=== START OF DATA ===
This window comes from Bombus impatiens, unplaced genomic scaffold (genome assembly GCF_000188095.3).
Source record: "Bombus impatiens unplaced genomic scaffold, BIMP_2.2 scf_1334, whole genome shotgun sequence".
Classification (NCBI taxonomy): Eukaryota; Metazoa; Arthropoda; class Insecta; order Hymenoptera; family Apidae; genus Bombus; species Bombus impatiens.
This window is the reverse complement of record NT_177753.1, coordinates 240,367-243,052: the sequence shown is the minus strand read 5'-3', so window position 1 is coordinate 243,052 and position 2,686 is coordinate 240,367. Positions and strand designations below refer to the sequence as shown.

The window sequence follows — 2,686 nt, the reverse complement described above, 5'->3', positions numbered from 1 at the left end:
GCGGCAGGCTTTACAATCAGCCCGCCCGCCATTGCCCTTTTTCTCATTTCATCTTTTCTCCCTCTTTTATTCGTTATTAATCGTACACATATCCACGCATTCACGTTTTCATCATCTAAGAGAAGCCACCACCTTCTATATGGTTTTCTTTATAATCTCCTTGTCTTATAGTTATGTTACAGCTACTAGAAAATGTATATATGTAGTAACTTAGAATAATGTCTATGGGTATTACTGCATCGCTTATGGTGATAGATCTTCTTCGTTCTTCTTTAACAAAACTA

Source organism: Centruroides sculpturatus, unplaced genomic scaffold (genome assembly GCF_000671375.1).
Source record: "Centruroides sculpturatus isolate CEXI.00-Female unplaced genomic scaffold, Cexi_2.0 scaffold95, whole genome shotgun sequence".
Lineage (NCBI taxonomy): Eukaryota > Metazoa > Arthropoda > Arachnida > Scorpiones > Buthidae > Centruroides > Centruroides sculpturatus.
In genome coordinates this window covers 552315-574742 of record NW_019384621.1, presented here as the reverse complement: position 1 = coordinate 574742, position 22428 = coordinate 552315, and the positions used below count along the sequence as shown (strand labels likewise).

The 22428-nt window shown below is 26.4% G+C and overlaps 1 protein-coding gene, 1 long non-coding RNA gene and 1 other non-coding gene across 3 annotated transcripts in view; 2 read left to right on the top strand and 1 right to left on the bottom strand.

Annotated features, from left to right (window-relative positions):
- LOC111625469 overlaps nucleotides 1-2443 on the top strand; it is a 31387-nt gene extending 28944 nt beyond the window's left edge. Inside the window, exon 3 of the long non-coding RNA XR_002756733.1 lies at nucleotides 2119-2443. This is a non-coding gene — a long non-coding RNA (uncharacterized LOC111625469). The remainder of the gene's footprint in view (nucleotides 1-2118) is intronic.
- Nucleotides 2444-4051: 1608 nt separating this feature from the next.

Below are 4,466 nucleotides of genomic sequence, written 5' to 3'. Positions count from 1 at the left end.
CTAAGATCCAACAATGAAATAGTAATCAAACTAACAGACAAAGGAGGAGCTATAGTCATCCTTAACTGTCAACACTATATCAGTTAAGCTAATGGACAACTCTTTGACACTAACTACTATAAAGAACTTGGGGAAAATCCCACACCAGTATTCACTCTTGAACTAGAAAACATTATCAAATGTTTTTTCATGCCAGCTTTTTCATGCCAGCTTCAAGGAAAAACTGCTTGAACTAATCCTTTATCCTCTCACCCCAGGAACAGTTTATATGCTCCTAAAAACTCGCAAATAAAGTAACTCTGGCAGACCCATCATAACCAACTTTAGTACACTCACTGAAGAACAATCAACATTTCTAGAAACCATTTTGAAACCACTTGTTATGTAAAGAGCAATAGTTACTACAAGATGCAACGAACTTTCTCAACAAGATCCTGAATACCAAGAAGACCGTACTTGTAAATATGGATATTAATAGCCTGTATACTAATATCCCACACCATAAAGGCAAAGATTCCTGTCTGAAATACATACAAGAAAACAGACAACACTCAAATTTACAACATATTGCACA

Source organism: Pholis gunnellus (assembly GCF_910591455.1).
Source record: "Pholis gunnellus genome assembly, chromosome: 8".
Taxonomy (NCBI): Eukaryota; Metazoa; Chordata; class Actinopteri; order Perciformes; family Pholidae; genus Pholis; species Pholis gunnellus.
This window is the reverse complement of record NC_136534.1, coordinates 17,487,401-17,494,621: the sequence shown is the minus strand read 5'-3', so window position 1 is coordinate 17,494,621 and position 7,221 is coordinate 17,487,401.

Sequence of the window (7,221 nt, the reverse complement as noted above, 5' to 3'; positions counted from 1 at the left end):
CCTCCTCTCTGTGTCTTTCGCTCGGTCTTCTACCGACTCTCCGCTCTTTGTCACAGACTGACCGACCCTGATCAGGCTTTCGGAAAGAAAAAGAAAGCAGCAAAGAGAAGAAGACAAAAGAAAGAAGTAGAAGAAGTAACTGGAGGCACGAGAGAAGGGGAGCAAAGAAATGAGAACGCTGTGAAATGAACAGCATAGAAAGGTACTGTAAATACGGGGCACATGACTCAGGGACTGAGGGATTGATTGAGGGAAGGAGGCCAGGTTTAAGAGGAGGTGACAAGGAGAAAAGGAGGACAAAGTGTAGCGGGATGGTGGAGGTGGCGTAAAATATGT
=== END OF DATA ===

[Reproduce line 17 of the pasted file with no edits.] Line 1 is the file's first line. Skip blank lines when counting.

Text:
Source organism: Pholis gunnellus (assembly GCF_910591455.1).